Are you a perfectionist? Most perfectionists don’t identify as perfectionists. But these nine signs might make you come out of the (perfectly organized) perfectionist closet.

“It’s perfect!” While calling something “perfect” is the highest of compliments—a perfectly done steak, the perfect prom dress, a perfect 10 in the ice dancing finals—calling someone a perfectionist is anything but.

Why? It implies a stressed-out control freak who can’t relax. Perfectionists have a reputation for being relentless. Uncompromising. Never satisfied. And often, it turns out, very successful. Rolling Stone called Bruno Mars a “pop perfectionist.” Serena Williams proudly labels herself as a perfectionist. Steve Jobs was a notorious perfectionist.

All of these people—and likely some of the perfectionists you know (maybe even you)—are at the top of their professions, have made themselves rich and famous, and delivered great work along the way. But not without paying a price.

It’s the cost of perfectionism—anger, stress, abrasiveness, being seen as picky, rigid, or over-controlling—that makes most people shun the perfectionist label.

As a result, perfectionists seldom claim to be perfectionists. And further, because the label is a misnomer, most perfectionists don’t even realize they’re perfectionists.

How is it a misnomer? Contrary to the name, most perfectionists aren’t driven by the pursuit of perfection, they’re driven by the avoidance of failure. Being a perfectionist isn’t about being perfect, it’s about never being good enough.

Should you call yourself a perfectionist? Maybe. Some characteristics of perfectionism lead to excellence and success, like doing things well, thoroughly, or efficiently. Indeed, sweating the small stuff is an advantage when it comes to landing that promotion, creating a magazine-worthy holiday dinner, or organizing the garage with the intricacy of a game of Tetris.

So when does being a perfectionist become a hindrance? It can get in your way when you spend so much time polishing a project that it never actually gets done, get sucked so far into the details that you miss the point (or the deadline), or insist that the two sides to every argument are your way and the wrong way.

But there are also lesser-known signs of perfectionism. For starters, here are nine of them. Are you a *perfect* match? (Sorry, couldn’t resist).

1. You always look great.

Your outfit always looks pulled together; no chipped nail polish or two-day stubble for you. Plus, it’s not painful for others to look at you (every mother of a tween boy knows what I mean—“No, you cannot wear athletic shorts and Adidas slides to Uncle Al’s funeral!”)

Now, you might be the type of perfectionist whose focus isn’t about appearance—you might save your perfectionism for other domains. Steve Jobs reportedly wore a black turtleneck and Levi’s every day so he didn’t have to waste neurons on deciding what to wear.

However, carried to an extreme, being perfectionistic about appearance is a big risk factor for eating disorders. Anorexia is often deadly. And bulimia and binge eating can be cracks in a perfectionistic facade—all the pressure you put on yourself has to escape at some point, like through a binge on decidedly imperfect foods.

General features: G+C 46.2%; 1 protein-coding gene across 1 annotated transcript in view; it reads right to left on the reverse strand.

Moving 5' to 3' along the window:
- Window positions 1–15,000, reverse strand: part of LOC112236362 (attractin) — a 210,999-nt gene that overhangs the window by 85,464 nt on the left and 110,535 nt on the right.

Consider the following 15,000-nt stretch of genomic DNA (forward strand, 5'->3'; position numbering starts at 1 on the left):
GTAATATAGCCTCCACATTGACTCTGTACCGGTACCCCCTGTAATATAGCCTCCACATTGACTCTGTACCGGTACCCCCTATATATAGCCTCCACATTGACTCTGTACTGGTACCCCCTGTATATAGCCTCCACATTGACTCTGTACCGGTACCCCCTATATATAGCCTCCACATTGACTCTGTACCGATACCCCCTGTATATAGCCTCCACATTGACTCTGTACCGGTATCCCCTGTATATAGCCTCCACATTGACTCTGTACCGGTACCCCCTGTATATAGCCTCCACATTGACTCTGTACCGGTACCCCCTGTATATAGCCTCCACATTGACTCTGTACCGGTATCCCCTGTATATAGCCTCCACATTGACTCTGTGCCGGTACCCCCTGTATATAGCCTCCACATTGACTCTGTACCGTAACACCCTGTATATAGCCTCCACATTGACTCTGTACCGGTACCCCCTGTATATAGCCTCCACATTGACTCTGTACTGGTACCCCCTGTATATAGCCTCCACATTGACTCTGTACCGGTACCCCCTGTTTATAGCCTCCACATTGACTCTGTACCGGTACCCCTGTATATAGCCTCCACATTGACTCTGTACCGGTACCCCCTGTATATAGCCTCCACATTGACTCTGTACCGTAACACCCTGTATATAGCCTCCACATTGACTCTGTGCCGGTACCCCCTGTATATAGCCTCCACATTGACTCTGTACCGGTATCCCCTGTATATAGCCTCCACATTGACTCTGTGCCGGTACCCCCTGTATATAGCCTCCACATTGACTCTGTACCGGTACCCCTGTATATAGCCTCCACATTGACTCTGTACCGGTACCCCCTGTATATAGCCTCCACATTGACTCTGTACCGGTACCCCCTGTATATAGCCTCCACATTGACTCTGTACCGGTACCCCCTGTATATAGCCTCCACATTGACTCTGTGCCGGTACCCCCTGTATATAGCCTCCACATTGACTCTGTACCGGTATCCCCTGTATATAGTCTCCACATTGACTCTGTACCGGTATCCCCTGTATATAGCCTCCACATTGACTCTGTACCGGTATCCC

2. You don’t share your ideas until they’re “ready.”

Unlike the vintage Saturday Night Live cast, you prefer to hold onto your projects until they’re ready for prime time. The prospect of presenting something half-baked is as terrifying as going out half-naked. In brainstorming sessions at work, you marvel when colleagues spitball without being embarrassed. You wait to show your work until it’s too late to edit. You wish you could play it faster and looser, but it just doesn’t feel safe.

3. You live by lists.

Lists and calendars and schedules, oh my! You are organized and efficient. You schedule your day down to 15-minute increments. The upside? You wring the most out of your time. You’re productive and get things done effectively and well—nothing wrong with that at all.

But sometimes productivity isn’t the goal. With a laser focus on checking off to-dos, it can be hard to be flexible, to find time to spontaneously chit-chat, or to have those unscheduled run-ins and conversations that are not only fun, but also deepen your relationships and spark creativity.

4. It’s tough to relax.

Unplug, kick back, or take a breather? For many perfectionists, unstructured time just feels wrong—there’s something you could be getting done. You resent the hours it takes to watch an entire movie, read a whole book, or linger over a meal because you feel restless. You may leave your vacation time on the table because breaks interrupt your momentum. And holidays are the best time to get stuff done because no one else is around to bother you.

Likewise, you’ve tried, but you just can’t meditate. You’re not sure if you’re doing it right, and you hate to be bad at things, so that makes it stressful. Plus, just sitting there trying to be in the now makes you antsy—it feels like you’re wasting time.

5. You can only concentrate if everything is in its rightful place.

A neatly made bed. A crumb-free countertop. A clutter-free desk. It’s true that for some, outer order can equal inner calm. There’s nothing wrong with being neat and organized, but it can also be a hidden sign of perfectionism. Preferring outer order is fine if it’s not getting in your way, but check for these three things: